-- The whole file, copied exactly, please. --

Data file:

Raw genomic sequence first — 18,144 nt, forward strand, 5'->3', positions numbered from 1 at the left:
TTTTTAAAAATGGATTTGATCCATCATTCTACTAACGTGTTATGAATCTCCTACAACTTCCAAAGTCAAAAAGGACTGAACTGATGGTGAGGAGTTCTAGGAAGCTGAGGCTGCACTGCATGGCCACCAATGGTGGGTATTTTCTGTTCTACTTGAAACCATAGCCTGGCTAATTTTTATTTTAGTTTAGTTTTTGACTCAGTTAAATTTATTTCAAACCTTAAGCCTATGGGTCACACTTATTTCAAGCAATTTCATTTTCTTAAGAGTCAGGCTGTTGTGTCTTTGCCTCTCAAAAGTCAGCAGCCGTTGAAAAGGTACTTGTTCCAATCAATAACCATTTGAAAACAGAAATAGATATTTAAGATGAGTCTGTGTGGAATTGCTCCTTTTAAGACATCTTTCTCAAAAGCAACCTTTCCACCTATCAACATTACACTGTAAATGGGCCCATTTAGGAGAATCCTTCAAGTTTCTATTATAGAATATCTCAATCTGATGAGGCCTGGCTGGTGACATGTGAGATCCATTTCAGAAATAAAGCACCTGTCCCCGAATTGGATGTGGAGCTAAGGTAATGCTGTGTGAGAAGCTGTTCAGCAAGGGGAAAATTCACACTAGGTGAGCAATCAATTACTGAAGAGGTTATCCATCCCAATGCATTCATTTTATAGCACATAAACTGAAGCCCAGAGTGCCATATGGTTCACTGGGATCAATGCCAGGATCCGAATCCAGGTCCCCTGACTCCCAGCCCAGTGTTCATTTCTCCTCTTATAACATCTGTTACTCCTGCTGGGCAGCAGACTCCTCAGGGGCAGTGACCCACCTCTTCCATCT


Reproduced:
Raw genomic sequence first — 18,144 nt, forward strand, 5'->3', positions numbered from 1 at the left:
TTTTTAAAAATGGATTTGATCCATCATTCTACTAACGTGTTATGAATCTCCTACAACTTCCAAAGTCAAAAAGGACTGAACTGATGGTGAGGAGTTCTAGGAAGCTGAGGCTGCACTGCATGGCCACCAATGGTGGGTATTTTCTGTTCTACTTGAAACCATAGCCTGGCTAATTTTTATTTTAGTTTAGTTTTTGACTCAGTTAAATTTATTTCAAACCTTAAGCCTATGGGTCACACTTATTTCAAGCAATTTCATTTTCTTAAGAGTCAGGCTGTTGTGTCTTTGCCTCTCAAAAGTCAGCAGCCGTTGAAAAGGTACTTGTTCCAATCAATAACCATTTGAAAACAGAAATAGATATTTAAGATGAGTCTGTGTGGAATTGCTCCTTTTAAGACATCTTTCTCAAAAGCAACCTTTCCACCTATCAACATTACACTGTAAATGGGCCCATTTAGGAGAATCCTTCAAGTTTCTATTATAGAATATCTCAATCTGATGAGGCCTGGCTGGTGACATGTGAGATCCATTTCAGAAATAAAGCACCTGTCCCCGAATTGGATGTGGAGCTAAGGTAATGCTGTGTGAGAAGCTGTTCAGCAAGGGGAAAATTCACACTAGGTGAGCAATCAATTACTGAAGAGGTTATCCATCCCAATGCATTCATTTTATAGCACATAAACTGAAGCCCAGAGTGCCATATGGTTCACTGGGATCAATGCCAGGATCCGAATCCAGGTCCCCTGACTCCCAGCCCAGTGTTCATTTCTCCTCTTATAACATCTGTTACTCCTGCTGGGCAGCAGACTCCTCAGGGGCAGTGACCCACCTCTTCCATCT